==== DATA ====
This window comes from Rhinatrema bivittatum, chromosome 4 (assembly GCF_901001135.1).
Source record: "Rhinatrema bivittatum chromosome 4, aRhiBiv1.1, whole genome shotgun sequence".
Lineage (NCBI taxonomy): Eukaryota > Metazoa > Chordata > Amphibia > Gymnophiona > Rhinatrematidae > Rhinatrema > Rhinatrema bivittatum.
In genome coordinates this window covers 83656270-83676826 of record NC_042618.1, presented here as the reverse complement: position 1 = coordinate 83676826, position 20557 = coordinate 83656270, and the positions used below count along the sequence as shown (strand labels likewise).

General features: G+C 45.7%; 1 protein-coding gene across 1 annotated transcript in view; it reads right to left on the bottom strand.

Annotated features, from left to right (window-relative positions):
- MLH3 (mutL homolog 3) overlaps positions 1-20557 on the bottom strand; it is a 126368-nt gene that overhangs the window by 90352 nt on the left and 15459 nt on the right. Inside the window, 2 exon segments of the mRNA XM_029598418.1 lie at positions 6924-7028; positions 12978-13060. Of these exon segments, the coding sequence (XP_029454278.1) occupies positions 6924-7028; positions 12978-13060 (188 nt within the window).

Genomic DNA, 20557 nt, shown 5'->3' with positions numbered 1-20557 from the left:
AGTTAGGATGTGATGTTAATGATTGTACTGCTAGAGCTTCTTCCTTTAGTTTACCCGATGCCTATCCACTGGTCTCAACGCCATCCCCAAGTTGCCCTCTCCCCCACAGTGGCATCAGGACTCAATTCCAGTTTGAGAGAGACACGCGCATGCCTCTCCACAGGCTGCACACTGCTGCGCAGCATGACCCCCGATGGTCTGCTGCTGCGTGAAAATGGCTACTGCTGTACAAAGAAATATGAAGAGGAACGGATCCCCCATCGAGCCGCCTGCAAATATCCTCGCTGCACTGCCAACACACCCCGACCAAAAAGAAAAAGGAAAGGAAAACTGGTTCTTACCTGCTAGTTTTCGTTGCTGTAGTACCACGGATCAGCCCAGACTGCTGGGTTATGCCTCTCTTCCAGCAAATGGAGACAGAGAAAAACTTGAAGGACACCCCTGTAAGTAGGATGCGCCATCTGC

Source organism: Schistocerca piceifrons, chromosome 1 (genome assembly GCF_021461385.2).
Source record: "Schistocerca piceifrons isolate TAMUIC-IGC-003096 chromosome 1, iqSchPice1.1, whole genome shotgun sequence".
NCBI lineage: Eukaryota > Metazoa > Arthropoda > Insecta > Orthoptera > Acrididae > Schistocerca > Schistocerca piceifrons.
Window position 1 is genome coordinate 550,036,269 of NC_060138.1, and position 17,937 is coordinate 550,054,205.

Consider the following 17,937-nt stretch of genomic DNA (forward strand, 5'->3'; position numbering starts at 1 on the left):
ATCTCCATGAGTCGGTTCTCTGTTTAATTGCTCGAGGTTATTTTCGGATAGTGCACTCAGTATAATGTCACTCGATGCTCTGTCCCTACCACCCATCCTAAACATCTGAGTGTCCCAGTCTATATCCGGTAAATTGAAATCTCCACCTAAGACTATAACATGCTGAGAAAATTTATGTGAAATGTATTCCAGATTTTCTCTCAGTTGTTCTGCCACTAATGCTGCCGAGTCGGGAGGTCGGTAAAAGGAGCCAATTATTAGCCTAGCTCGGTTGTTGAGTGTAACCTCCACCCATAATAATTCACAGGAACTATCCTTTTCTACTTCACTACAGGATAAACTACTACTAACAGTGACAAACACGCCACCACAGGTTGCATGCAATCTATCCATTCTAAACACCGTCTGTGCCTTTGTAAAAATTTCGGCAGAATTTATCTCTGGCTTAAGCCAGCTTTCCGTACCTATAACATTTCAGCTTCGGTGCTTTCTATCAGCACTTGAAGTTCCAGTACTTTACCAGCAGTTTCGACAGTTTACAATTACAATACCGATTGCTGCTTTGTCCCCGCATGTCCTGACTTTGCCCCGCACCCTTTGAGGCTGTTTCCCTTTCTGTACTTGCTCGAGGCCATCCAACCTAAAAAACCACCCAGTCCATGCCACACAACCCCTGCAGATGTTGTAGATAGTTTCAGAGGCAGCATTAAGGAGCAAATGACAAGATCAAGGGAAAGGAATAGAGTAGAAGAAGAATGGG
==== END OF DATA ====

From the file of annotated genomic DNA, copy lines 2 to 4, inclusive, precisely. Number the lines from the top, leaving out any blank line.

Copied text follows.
Source record: "Rhinatrema bivittatum chromosome 4, aRhiBiv1.1, whole genome shotgun sequence".
Lineage (NCBI taxonomy): Eukaryota > Metazoa > Chordata > Amphibia > Gymnophiona > Rhinatrematidae > Rhinatrema > Rhinatrema bivittatum.
In genome coordinates this window covers 83656270-83676826 of record NC_042618.1, presented here as the reverse complement: position 1 = coordinate 83676826, position 20557 = coordinate 83656270, and the positions used below count along the sequence as shown (strand labels likewise).